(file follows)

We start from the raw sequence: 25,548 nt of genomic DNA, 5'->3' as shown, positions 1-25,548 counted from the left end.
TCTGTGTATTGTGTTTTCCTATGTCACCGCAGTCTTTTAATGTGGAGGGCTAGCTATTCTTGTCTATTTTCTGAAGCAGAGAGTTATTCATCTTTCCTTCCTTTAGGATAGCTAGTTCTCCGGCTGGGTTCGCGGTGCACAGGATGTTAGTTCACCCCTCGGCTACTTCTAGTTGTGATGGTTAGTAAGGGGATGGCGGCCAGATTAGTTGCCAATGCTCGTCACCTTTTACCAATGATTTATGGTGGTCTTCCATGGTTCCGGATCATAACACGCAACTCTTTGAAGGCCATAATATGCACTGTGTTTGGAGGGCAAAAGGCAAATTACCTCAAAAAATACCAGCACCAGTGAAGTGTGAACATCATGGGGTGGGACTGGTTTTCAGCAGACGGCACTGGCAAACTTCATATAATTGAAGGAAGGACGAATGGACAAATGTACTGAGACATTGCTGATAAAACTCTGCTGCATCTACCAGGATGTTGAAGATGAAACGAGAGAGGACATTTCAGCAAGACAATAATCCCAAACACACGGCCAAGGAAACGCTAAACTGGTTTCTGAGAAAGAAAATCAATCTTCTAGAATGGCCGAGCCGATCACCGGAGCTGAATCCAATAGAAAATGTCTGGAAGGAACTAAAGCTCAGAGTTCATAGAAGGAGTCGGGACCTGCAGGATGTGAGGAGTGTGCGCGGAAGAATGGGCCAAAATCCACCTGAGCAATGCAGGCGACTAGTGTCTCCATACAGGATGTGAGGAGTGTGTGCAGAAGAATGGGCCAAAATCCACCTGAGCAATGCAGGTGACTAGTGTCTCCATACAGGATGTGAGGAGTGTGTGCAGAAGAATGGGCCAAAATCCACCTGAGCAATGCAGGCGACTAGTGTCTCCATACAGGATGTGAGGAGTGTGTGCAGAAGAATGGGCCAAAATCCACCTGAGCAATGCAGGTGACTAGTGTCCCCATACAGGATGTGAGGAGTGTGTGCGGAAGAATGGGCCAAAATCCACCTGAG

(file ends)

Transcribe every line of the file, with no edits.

We start from the raw sequence: 25,548 nt of genomic DNA, 5'->3' as shown, positions 1-25,548 counted from the left end.
TCTGTGTATTGTGTTTTCCTATGTCACCGCAGTCTTTTAATGTGGAGGGCTAGCTATTCTTGTCTATTTTCTGAAGCAGAGAGTTATTCATCTTTCCTTCCTTTAGGATAGCTAGTTCTCCGGCTGGGTTCGCGGTGCACAGGATGTTAGTTCACCCCTCGGCTACTTCTAGTTGTGATGGTTAGTAAGGGGATGGCGGCCAGATTAGTTGCCAATGCTCGTCACCTTTTACCAATGATTTATGGTGGTCTTCCATGGTTCCGGATCATAACACGCAACTCTTTGAAGGCCATAATATGCACTGTGTTTGGAGGGCAAAAGGCAAATTACCTCAAAAAATACCAGCACCAGTGAAGTGTGAACATCATGGGGTGGGACTGGTTTTCAGCAGACGGCACTGGCAAACTTCATATAATTGAAGGAAGGACGAATGGACAAATGTACTGAGACATTGCTGATAAAACTCTGCTGCATCTACCAGGATGTTGAAGATGAAACGAGAGAGGACATTTCAGCAAGACAATAATCCCAAACACACGGCCAAGGAAACGCTAAACTGGTTTCTGAGAAAGAAAATCAATCTTCTAGAATGGCCGAGCCGATCACCGGAGCTGAATCCAATAGAAAATGTCTGGAAGGAACTAAAGCTCAGAGTTCATAGAAGGAGTCGGGACCTGCAGGATGTGAGGAGTGTGCGCGGAAGAATGGGCCAAAATCCACCTGAGCAATGCAGGCGACTAGTGTCTCCATACAGGATGTGAGGAGTGTGTGCAGAAGAATGGGCCAAAATCCACCTGAGCAATGCAGGTGACTAGTGTCTCCATACAGGATGTGAGGAGTGTGTGCAGAAGAATGGGCCAAAATCCACCTGAGCAATGCAGGCGACTAGTGTCTCCATACAGGATGTGAGGAGTGTGTGCAGAAGAATGGGCCAAAATCCACCTGAGCAATGCAGGTGACTAGTGTCCCCATACAGGATGTGAGGAGTGTGTGCGGAAGAATGGGCCAAAATCCACCTGAG